The Dog Doesn’t Die

Book reviews & random thoughts

Does the Dog Die? A Brief Review of Sarah’s Key, by Tatiana de Rosnay

This book was promoted as challenging, haunting, sad, intriguing, etc., with comparisons to Sophie’s Choice. Despite my skepticism at such high praise, I found it to be all of those things. The story begins in a Paris apartment in July 1942, as the French police, in an effort to please the Nazis, go beyond what was requested in rounding up Jews for deportation. As in all Holocaust novels, difficult decisions are made quickly, and sometimes those decisions turn out to be mistakes. In this case, the difficult decision that shapes the book is made by a child, 10-year-old Sarah. Decades later, American transplant Julia Jarmond researches the round-up and uncovers a link to Sarah, a link that she pursues despite interference from her odious French husband.


The book moves quickly, and it’s hard to write a review without giving away too much. I found some of the situations to be more plausible than others, but aside from one huge coincidence, there were no distractions. Some of the characters were well-drawn and other (like the loathesome husband) were too one-dimensional. But these are quibbles rather than substantive criticisms. The book held my interest from beginning to end, and I had a hard time putting it down. On that basis, I will recommend it.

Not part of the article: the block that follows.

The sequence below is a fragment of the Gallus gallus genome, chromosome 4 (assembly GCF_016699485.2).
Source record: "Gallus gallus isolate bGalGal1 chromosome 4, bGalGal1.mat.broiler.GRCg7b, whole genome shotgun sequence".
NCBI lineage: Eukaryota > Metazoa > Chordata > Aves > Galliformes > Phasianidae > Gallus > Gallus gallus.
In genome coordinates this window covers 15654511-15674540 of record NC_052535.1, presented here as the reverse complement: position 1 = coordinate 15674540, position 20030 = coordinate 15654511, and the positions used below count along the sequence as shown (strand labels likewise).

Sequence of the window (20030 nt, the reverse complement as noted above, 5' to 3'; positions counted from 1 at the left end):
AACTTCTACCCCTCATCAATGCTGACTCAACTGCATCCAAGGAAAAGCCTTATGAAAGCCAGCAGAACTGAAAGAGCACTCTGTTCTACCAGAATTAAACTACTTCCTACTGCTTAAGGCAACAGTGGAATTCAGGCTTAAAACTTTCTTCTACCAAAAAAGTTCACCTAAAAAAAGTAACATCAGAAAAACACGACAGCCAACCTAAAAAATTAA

As for animals, a few pets are mentioned, including a dog who barks out a couple of well-timed and essential warnings. None of these pets come to harm, making this book SAFE for animal lovers.


December 18, 2008 - Posted by | Book Reviews | , , , , ,


  1. Looks interesting. What’s the youngest readers you’d recommend?

    Comment by sandysays1 | December 18, 2008 | Reply

  2. Interesting question — off the top of my head, I’d say it could cross over into “young adult” territory, so maybe high school? There is some ambiguity, and the bad marriage and the Holocaust are major plot drivers. Beyond that, I don’t think this is an intellectually demanding book, and there are no sex scenes or anything of that nature. The issue would be whether the reader is mature enough to handle the ambiguity and a fair amount of sorrow.

    Comment by esheley | December 18, 2008 | Reply

  3. Thanks for the recommendation, it looks interesting!

    I laughed and laughed at the Star Trek/Search for the Holy Grail utube video. That was great! I’ve watched both Star Trek and the Monty Python movie a lot and quite enjoyed the mixture of the two.

    Sharon (Rusty’s mom)

    Comment by Rusty | December 18, 2008 | Reply

  4. Sarah’s Key just destroyed me. I had to put it down and cry when the very tragic thing happened (which we knew happened long before Sarah could admit it.) I cry all the time when sad things happen to animals in books but I think this may be the first time I’ve cried over a person.

    Comment by gustines | November 1, 2009 | Reply

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